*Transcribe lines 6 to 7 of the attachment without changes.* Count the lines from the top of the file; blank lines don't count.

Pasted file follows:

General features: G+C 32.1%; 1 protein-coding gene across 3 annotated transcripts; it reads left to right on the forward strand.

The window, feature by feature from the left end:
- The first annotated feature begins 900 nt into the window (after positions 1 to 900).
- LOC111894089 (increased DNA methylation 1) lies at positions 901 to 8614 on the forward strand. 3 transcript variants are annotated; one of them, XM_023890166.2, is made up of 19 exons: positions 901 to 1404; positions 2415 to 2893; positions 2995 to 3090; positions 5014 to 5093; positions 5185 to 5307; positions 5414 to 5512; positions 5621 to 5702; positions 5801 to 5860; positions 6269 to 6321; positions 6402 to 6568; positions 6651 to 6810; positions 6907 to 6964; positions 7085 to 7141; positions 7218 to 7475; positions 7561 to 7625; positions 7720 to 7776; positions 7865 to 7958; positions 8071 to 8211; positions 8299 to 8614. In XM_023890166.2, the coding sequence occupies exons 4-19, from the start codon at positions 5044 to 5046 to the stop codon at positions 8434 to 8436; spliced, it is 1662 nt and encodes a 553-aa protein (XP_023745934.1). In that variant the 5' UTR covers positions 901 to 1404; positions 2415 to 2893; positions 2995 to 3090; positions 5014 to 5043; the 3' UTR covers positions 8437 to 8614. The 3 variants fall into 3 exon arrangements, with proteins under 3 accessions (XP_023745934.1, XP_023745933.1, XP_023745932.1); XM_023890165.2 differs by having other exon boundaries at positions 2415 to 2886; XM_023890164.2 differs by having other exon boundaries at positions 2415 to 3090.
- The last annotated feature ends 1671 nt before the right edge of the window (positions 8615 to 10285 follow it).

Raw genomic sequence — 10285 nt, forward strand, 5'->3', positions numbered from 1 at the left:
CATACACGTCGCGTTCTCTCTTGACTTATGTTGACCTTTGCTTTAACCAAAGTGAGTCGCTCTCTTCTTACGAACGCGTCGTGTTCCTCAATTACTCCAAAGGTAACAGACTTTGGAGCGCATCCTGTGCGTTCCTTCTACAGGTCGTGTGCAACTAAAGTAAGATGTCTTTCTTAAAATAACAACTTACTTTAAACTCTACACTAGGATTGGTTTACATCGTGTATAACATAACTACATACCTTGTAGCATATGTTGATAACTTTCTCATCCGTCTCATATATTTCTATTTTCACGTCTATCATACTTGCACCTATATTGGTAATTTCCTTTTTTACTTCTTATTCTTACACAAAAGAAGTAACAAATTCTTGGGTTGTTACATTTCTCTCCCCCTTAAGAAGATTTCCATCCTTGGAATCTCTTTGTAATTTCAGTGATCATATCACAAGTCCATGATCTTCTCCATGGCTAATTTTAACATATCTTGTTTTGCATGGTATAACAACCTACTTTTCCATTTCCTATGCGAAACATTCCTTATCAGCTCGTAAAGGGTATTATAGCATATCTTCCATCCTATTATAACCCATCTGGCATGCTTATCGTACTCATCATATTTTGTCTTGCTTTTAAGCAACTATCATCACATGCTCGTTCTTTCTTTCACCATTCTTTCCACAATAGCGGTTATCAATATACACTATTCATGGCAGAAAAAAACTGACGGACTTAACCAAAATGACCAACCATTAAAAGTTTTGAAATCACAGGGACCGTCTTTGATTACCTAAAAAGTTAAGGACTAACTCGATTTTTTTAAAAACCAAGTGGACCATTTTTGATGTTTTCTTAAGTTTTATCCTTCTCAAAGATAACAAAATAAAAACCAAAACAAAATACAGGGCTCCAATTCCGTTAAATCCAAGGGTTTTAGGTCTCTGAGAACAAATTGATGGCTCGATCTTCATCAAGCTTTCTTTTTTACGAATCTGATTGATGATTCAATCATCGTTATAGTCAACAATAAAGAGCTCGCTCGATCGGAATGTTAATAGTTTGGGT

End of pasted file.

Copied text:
Raw genomic sequence — 10285 nt, forward strand, 5'->3', positions numbered from 1 at the left:
CATACACGTCGCGTTCTCTCTTGACTTATGTTGACCTTTGCTTTAACCAAAGTGAGTCGCTCTCTTCTTACGAACGCGTCGTGTTCCTCAATTACTCCAAAGGTAACAGACTTTGGAGCGCATCCTGTGCGTTCCTTCTACAGGTCGTGTGCAACTAAAGTAAGATGTCTTTCTTAAAATAACAACTTACTTTAAACTCTACACTAGGATTGGTTTACATCGTGTATAACATAACTACATACCTTGTAGCATATGTTGATAACTTTCTCATCCGTCTCATATATTTCTATTTTCACGTCTATCATACTTGCACCTATATTGGTAATTTCCTTTTTTACTTCTTATTCTTACACAAAAGAAGTAACAAATTCTTGGGTTGTTACATTTCTCTCCCCCTTAAGAAGATTTCCATCCTTGGAATCTCTTTGTAATTTCAGTGATCATATCACAAGTCCATGATCTTCTCCATGGCTAATTTTAACATATCTTGTTTTGCATGGTATAACAACCTACTTTTCCATTTCCTATGCGAAACATTCCTTATCAGCTCGTAAAGGGTATTATAGCATATCTTCCATCCTATTATAACCCATCTGGCATGCTTATCGTACTCATCATATTTTGTCTTGCTTTTAAGCAACTATCATCACATGCTCGTTCTTTCTTTCACCATTCTTTCCACAATAGCGGTTATCAATATACACTATTCATGGCAGAAAAAAACTGACGGACTTAACCAAAATGACCAACCATTAAAAGTTTTGAAATCACAGGGACCGTCTTTGATTACCTAAAAAGTTAAGGACTAACTCGATTTTTTTAAAAACCAAGTGGACCATTTTTGATGTTTTCTTAAGTTTTATCCTTCTCAAAGATAACAAAATAAAAACCAAAACAAAATACAGGGCTCCAATTCCGTTAAATCCAAGGGTTTTAGGTCTCTGAGAACAAATTGATGGCTCGATCTTCATCAAGCTTTCTTTTTTACGAATCTGATTGATGATTCAATCATCGTTATAGTCAACAATAAAGAGCTCGCTCGATCGGAATGTTAATAGTTTGGGT